) content close to the detection limit (<1 μg l-1), with nitrate (NO3-) below 50 μg l-1 and dissolved inorganic carbon (DIC) of approximately 10 mg l-1. Phyto- and zooplanktonic communities are abundant within the first 10 m of the water column, with phytoplankton populations characterized by seasonal changes. In contrast, zooplankton communities are characterized by three major populations found unchanged throughout the year. During the summer, phytoplankton is mostly constituted by vertically and uniformly distributed Pennales and centric diatoms, whereas green algae (Echinocoleum, Sphaerocystis, and Oocystis) dominate during the autumn (Peduzzi et al. 1993; Schanz et al. 1998; Camacho et al. 2001). The chemocline located between the oxygenic mixolimnion and the anoxygenic monimolimnion is approximately 2 m thick and is characterized by steep gradients of light and chemical compounds such as oxygen, sulfide, phosphate, and ammonium (see Figure 1 of the research paper 1). A dense community of anaerobic phototrophic sulfur bacteria of up to 107 cells ml-1 in summer inhabits the chemocline, and includes photosynthetic purple sulfur bacteria (PSB; family Chromatiaceae) of the genera Chromatium, Lamprocystis, Thiocystis and Thiodictyon and green sulfur bacteria (GSB; family Chlorobiaceae) of the genus Chlorobium (Tonolla et al. 1999; Tonolla et al. 2004;
Tonolla et al. 2005c) It was shown that the position of the bacterial layer in the water column is influenced by light conditions and physical displacement of water masses (Wüest 1994; Egli et al. 1998). The food chain connection with the mixolimnion is achieved by zooplankton (Eudiaptomus, Cyclops, Daphnia, Asplanchna) that grazes the bacterial communities established in the chemocline (Schanz and Stalder 1998; Camacho et al. 2001). The monimolimnion that stretches from -13 m to the bottom of the lake (-21 m) is anoxic and rich in reduced compounds because of the absence of oxygen and the activity of anaerobic bacteria, such as SRB. It is characterized by elevated concentrations of sulfate (up to 200 mg l-1), sulfide (≤30 mg l-1), nitrate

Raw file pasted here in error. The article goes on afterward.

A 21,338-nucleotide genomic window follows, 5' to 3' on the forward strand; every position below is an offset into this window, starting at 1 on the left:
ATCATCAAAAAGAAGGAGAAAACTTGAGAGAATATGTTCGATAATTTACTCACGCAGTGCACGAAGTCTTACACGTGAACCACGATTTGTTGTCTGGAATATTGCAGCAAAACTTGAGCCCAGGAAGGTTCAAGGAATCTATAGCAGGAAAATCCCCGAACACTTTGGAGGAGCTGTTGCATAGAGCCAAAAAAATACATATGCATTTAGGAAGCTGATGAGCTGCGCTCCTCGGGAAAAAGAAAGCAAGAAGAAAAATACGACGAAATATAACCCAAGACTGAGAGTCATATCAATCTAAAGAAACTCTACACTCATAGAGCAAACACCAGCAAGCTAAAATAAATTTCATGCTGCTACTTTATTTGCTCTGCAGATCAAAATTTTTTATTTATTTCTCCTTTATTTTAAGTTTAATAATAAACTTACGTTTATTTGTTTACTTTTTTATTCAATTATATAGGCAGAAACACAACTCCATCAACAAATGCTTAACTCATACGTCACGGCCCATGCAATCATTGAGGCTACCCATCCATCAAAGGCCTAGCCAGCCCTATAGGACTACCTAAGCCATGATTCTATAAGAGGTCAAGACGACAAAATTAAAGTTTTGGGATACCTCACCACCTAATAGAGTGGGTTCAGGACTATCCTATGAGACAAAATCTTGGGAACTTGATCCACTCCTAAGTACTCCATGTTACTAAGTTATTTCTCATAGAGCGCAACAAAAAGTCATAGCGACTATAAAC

(≤5 mg l ), phosphate (≤0.4 mg l ) and DIC (≤6 mg l ). Bacteria are present at high concentrations (up to 105 cells per ml-1) throughout the monimolimnion with Desulfocapsa thiozymogenes (Desulfobulbaceae) and Desulfomonile tiedjei (Syntrophaceae) representing the most abundant species, also in the lower part of the chemocline (Tonolla et al. 1998b; Tonolla et al. 2000; Peduzzi et al. 2003b; Tonolla et al. 2005a; Garrity et al. 2007).